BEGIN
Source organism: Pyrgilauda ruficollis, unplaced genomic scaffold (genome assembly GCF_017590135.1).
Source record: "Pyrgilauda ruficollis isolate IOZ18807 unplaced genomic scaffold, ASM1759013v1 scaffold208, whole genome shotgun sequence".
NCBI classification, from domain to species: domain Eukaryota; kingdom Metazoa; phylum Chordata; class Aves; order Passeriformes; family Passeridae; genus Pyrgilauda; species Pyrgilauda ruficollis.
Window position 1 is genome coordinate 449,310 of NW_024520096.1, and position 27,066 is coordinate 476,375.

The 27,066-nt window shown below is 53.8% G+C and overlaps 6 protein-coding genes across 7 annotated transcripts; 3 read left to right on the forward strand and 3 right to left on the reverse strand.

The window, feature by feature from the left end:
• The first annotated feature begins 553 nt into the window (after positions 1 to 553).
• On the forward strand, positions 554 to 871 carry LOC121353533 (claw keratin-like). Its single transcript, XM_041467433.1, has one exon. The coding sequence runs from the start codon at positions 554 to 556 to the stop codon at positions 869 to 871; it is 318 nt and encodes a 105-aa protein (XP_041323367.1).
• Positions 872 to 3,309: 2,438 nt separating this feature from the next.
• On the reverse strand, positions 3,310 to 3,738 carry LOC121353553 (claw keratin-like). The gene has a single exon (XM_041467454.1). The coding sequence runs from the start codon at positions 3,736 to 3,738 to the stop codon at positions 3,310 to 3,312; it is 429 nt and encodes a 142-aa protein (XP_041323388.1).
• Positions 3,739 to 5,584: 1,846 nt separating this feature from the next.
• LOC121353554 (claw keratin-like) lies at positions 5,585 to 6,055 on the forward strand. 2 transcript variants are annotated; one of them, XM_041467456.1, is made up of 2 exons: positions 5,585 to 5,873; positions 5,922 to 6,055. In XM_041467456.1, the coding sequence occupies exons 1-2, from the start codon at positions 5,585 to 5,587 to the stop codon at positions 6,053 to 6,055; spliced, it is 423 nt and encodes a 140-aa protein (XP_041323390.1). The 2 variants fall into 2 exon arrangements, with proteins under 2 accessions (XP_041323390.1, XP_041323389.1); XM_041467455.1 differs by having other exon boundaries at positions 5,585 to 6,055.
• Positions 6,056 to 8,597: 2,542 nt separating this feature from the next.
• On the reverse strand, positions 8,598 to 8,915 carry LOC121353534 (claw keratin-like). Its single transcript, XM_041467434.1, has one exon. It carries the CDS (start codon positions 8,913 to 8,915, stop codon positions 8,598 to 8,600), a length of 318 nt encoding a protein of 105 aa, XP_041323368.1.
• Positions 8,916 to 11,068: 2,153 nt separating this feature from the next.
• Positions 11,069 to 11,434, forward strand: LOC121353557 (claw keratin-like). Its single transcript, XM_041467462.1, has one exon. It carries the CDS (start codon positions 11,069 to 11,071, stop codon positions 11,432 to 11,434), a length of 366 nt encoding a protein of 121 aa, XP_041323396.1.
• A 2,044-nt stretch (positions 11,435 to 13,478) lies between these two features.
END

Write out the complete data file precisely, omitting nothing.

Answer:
Source organism: Pyrgilauda ruficollis, unplaced genomic scaffold (genome assembly GCF_017590135.1).
Source record: "Pyrgilauda ruficollis isolate IOZ18807 unplaced genomic scaffold, ASM1759013v1 scaffold208, whole genome shotgun sequence".
NCBI classification, from domain to species: domain Eukaryota; kingdom Metazoa; phylum Chordata; class Aves; order Passeriformes; family Passeridae; genus Pyrgilauda; species Pyrgilauda ruficollis.
Window position 1 is genome coordinate 449,310 of NW_024520096.1, and position 27,066 is coordinate 476,375.

The 27,066-nt window shown below is 53.8% G+C and overlaps 6 protein-coding genes across 7 annotated transcripts; 3 read left to right on the forward strand and 3 right to left on the reverse strand.

The window, feature by feature from the left end:
• The first annotated feature begins 553 nt into the window (after positions 1 to 553).
• On the forward strand, positions 554 to 871 carry LOC121353533 (claw keratin-like). Its single transcript, XM_041467433.1, has one exon. The coding sequence runs from the start codon at positions 554 to 556 to the stop codon at positions 869 to 871; it is 318 nt and encodes a 105-aa protein (XP_041323367.1).
• Positions 872 to 3,309: 2,438 nt separating this feature from the next.
• On the reverse strand, positions 3,310 to 3,738 carry LOC121353553 (claw keratin-like). The gene has a single exon (XM_041467454.1). The coding sequence runs from the start codon at positions 3,736 to 3,738 to the stop codon at positions 3,310 to 3,312; it is 429 nt and encodes a 142-aa protein (XP_041323388.1).
• Positions 3,739 to 5,584: 1,846 nt separating this feature from the next.
• LOC121353554 (claw keratin-like) lies at positions 5,585 to 6,055 on the forward strand. 2 transcript variants are annotated; one of them, XM_041467456.1, is made up of 2 exons: positions 5,585 to 5,873; positions 5,922 to 6,055. In XM_041467456.1, the coding sequence occupies exons 1-2, from the start codon at positions 5,585 to 5,587 to the stop codon at positions 6,053 to 6,055; spliced, it is 423 nt and encodes a 140-aa protein (XP_041323390.1). The 2 variants fall into 2 exon arrangements, with proteins under 2 accessions (XP_041323390.1, XP_041323389.1); XM_041467455.1 differs by having other exon boundaries at positions 5,585 to 6,055.
• Positions 6,056 to 8,597: 2,542 nt separating this feature from the next.
• On the reverse strand, positions 8,598 to 8,915 carry LOC121353534 (claw keratin-like). Its single transcript, XM_041467434.1, has one exon. It carries the CDS (start codon positions 8,913 to 8,915, stop codon positions 8,598 to 8,600), a length of 318 nt encoding a protein of 105 aa, XP_041323368.1.
• Positions 8,916 to 11,068: 2,153 nt separating this feature from the next.
• Positions 11,069 to 11,434, forward strand: LOC121353557 (claw keratin-like). Its single transcript, XM_041467462.1, has one exon. It carries the CDS (start codon positions 11,069 to 11,071, stop codon positions 11,432 to 11,434), a length of 366 nt encoding a protein of 121 aa, XP_041323396.1.
• A 2,044-nt stretch (positions 11,435 to 13,478) lies between these two features.